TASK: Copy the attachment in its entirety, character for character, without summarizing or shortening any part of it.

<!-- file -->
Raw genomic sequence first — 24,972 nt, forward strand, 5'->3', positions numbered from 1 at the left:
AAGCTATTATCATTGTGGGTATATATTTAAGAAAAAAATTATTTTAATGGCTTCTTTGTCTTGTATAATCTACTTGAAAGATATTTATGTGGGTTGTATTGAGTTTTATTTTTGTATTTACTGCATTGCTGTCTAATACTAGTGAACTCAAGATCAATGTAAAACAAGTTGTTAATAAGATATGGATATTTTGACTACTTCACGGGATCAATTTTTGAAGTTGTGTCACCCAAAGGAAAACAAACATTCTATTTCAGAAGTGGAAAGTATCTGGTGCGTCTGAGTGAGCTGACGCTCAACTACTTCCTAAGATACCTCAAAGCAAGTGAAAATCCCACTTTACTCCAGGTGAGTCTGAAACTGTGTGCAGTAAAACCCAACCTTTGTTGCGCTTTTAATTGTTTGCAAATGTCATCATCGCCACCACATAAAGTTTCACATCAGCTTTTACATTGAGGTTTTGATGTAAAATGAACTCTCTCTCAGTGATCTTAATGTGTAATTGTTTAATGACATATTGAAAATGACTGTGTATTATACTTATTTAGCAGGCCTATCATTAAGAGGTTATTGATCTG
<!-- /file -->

Raw genomic sequence first — 24,972 nt, forward strand, 5'->3', positions numbered from 1 at the left:
AAGCTATTATCATTGTGGGTATATATTTAAGAAAAAAATTATTTTAATGGCTTCTTTGTCTTGTATAATCTACTTGAAAGATATTTATGTGGGTTGTATTGAGTTTTATTTTTGTATTTACTGCATTGCTGTCTAATACTAGTGAACTCAAGATCAATGTAAAACAAGTTGTTAATAAGATATGGATATTTTGACTACTTCACGGGATCAATTTTTGAAGTTGTGTCACCCAAAGGAAAACAAACATTCTATTTCAGAAGTGGAAAGTATCTGGTGCGTCTGAGTGAGCTGACGCTCAACTACTTCCTAAGATACCTCAAAGCAAGTGAAAATCCCACTTTACTCCAGGTGAGTCTGAAACTGTGTGCAGTAAAACCCAACCTTTGTTGCGCTTTTAATTGTTTGCAAATGTCATCATCGCCACCACATAAAGTTTCACATCAGCTTTTACATTGAGGTTTTGATGTAAAATGAACTCTCTCTCAGTGATCTTAATGTGTAATTGTTTAATGACATATTGAAAATGACTGTGTATTATACTTATTTAGCAGGCCTATCATTAAGAGGTTATTGATCTG